What resources were needed?
The Rethinking Parks programme set up by Nesta, Heritage Lottery Fund and Big Lottery Fund England to preserve the quality of urban parks, awarded Burnley Borough Council £98,615 to test and implement multiple techniques that would create long term financial savings for park management. Most of this funding was invested in horticultural equipment to implement the new park management approaches.
In terms of staff cost, the vast majority of the work was completed by volunteers from the VIP programme. 78 members of the community have signed up to the programme with over 30 members regularly active. Overall, this volunteer time was worth £34,000.
Lessons from Burnley
The following lessons, including how challenges were overcome, will help councils wanting to take similar action.
Engage council staff
Staff engagement at all levels is critical. Although a lot of the work is carried out by volunteers, a big team of volunteers needs coordinating and council staff time needs to be factored in to do this. The staff members who co-ordinate VIP strategies spent a significant amount of time talking with teams across multiple parks, as well as holding meetings with supervisors on the VIP activities, to ensure time spent by volunteers is most effective.
To overcome the challenge of organising so many new volunteers working across multiple sites the council invested in Better Impact volunteer management software, allowing more efficient planning. A key lesson was the value of hiring a dedicated volunteer coordinator within the programme, because originally the administrative time taken to deliver this part of the project was underestimated.
Political will is required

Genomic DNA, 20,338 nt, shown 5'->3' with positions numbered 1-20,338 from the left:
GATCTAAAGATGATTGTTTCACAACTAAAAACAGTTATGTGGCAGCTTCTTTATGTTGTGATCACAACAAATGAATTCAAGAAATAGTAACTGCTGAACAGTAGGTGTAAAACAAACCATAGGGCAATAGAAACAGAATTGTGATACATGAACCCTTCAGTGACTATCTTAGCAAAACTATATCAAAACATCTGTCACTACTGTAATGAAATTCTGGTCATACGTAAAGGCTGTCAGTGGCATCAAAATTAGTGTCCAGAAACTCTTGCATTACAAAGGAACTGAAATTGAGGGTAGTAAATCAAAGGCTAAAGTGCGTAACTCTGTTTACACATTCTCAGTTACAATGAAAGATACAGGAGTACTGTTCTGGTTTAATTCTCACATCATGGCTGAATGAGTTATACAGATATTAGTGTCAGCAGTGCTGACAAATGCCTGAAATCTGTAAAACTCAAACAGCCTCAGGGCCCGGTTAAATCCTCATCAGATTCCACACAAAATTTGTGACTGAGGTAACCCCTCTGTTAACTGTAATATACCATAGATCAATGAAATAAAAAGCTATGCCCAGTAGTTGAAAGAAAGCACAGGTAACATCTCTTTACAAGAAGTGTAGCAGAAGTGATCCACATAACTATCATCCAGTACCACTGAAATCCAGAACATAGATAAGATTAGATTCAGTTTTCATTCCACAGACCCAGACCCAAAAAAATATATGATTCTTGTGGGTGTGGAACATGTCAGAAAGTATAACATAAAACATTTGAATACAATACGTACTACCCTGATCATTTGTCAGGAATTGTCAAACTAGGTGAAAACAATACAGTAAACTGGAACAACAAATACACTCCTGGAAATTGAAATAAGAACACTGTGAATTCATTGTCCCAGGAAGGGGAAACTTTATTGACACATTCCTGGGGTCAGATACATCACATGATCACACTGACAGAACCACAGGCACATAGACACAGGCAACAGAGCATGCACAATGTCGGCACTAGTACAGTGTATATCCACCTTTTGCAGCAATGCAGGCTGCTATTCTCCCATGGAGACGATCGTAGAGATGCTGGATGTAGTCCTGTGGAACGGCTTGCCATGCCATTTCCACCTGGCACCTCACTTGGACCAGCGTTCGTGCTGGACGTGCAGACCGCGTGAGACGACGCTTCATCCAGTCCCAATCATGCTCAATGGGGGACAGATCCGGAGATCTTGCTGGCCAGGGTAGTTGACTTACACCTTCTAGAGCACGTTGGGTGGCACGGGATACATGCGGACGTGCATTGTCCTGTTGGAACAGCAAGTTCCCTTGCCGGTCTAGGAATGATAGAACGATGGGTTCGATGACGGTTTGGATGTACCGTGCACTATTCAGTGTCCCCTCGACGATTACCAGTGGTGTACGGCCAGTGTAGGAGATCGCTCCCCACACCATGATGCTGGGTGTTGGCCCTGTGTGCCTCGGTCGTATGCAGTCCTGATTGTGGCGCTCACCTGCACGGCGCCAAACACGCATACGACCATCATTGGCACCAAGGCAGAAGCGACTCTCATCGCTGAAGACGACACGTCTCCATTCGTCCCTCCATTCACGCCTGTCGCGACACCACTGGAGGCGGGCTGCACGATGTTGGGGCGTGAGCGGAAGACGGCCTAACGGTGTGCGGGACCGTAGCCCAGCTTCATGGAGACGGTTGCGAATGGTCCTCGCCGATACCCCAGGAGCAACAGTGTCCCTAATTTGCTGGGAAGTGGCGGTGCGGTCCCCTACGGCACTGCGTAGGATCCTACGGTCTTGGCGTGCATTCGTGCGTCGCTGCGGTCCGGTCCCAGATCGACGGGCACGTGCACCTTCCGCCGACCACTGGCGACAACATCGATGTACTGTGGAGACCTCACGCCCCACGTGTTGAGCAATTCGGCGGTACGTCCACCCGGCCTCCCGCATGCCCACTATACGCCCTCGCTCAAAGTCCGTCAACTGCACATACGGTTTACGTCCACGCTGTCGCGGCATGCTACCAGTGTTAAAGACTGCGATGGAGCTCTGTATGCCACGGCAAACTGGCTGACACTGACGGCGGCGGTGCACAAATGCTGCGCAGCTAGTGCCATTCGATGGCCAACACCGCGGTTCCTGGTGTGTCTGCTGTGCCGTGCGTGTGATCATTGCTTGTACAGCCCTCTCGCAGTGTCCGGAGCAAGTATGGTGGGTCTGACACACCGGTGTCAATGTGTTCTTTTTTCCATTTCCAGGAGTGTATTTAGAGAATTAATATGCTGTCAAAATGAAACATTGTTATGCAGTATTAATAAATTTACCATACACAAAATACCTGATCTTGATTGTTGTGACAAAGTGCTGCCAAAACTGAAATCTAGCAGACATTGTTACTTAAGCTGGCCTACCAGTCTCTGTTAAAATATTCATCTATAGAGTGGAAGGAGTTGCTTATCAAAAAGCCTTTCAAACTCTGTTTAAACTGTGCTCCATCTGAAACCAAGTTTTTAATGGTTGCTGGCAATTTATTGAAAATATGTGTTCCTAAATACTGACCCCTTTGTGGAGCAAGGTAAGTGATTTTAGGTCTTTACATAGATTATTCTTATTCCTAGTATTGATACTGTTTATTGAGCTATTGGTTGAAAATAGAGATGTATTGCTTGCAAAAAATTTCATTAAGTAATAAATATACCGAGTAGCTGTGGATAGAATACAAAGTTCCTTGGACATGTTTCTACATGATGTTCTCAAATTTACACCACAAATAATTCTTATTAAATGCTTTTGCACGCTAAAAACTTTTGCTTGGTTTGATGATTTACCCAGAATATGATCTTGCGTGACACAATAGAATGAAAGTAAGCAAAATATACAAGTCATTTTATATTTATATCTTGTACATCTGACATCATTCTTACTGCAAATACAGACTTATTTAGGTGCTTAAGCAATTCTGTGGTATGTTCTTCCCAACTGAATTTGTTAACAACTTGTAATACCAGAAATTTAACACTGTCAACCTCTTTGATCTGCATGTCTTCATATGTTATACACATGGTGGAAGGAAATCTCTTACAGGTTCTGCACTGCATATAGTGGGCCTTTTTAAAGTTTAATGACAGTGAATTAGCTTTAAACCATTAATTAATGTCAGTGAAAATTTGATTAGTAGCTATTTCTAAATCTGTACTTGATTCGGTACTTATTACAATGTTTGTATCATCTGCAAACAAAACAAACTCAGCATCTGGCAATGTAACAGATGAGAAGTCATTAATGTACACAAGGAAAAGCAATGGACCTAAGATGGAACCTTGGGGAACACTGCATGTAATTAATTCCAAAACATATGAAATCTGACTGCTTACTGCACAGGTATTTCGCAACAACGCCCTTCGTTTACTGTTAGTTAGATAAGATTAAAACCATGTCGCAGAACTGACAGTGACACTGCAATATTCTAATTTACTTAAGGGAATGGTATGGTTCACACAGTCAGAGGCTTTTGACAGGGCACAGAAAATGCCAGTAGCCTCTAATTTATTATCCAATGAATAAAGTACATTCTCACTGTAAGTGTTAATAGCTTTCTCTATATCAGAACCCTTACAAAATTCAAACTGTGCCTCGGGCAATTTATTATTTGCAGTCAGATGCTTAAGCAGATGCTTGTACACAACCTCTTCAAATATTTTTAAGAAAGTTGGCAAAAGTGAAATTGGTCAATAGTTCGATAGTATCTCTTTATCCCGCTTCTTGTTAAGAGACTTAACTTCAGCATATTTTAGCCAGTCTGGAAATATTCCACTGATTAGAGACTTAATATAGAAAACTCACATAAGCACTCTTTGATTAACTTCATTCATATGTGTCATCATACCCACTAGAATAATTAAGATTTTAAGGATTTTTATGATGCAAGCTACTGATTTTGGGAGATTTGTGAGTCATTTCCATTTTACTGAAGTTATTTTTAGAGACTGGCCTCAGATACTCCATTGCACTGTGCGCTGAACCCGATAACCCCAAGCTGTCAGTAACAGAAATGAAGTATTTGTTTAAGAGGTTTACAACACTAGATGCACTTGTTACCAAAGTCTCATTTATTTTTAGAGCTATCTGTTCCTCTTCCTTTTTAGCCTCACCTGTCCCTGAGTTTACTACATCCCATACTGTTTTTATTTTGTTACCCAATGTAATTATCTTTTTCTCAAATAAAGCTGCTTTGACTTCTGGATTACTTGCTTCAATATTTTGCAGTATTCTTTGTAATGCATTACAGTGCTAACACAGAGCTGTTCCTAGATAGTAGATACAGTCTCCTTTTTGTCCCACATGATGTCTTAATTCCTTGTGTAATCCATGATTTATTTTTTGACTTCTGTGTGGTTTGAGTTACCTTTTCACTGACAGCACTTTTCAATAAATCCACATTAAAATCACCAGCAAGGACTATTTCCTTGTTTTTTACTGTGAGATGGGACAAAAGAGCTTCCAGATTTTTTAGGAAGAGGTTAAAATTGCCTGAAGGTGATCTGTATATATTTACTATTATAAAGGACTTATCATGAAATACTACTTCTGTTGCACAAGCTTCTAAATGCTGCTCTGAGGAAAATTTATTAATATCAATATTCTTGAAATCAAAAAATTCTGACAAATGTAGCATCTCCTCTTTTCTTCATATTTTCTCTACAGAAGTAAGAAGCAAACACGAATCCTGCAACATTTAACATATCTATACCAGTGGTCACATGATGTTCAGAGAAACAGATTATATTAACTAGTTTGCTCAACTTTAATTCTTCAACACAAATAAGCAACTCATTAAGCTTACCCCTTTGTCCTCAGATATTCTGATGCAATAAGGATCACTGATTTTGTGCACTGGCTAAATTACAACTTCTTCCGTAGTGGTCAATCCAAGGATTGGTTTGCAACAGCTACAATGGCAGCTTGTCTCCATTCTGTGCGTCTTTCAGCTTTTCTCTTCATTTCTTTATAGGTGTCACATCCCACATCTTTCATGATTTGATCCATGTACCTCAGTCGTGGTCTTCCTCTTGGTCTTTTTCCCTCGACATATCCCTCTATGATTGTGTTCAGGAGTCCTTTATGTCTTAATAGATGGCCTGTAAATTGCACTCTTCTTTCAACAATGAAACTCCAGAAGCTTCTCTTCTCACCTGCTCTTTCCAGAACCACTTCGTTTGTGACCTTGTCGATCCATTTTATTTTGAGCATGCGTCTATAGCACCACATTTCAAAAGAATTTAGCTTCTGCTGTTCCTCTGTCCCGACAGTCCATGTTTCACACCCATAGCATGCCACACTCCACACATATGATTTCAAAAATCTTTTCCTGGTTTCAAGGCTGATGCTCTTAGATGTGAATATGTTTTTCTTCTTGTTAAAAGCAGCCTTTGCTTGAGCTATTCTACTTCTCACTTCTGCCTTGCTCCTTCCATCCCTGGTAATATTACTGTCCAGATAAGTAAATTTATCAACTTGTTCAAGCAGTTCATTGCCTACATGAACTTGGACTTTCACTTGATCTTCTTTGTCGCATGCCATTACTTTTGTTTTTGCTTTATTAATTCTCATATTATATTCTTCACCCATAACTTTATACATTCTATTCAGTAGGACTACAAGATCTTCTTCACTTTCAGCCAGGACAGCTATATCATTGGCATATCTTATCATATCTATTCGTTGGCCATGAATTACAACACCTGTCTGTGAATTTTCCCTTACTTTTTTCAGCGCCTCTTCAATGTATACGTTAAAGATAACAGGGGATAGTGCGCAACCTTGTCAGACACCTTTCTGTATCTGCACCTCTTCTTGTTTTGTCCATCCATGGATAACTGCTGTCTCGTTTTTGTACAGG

The alteration of public parks needs courage, energy and resources. Early and meaningful public engagement is essential. Time must be taken to show why these public spaces are being changed, including the wider benefits that will be created create.
A common complaint that councillors received from the public was that many areas were being neglected as a result of the council mowing the grass less often. The council were able to overcome this by ensuring public footpaths were mowed, and also installing informative plaques on the intended wildlife impacts in the area, reminding residents that "nature isn’t neat!".
The council has also faced challenges accessing electronic alternatives to diesel-powered horticultural equipment. Electronic products are only just coming to the market and currently expensive. However with the authority committing to becoming carbon net-zero, it has decided to use money from its climate change budget to upgrade diesel equipment.
We've found some examples of other council activity on this topic.
- Lincolnshire County Council works in partnership with Lincolnshire Wildlife Trust to manage road verges for biodiversity.
- Hammersmith and Fulham Council was the first council in the UK to stop using herbicides in its parks and streets.
Friends of the Earth view
It’s great that Burnley council is taking such a joined-up approach to climate, nature and wellbeing, and overcoming initial reservations from the public. This case study should boost the confidence of councils facing resistance to change. Burnley has also shown how to make savings at the same time as delivering multiple benefits.
In addition to managing existing green spaces for nature, councils should develop new nature-rich green spaces in areas where people currently have poor access to green spaces (Action 48 of the Climate Action Plan).
Friends of the Earth is showcasing specific examples of good practice in tackling climate change, but that doesn’t mean we endorse everything that a council is doing.
This case study was produced by Ashden and Friends of the Earth.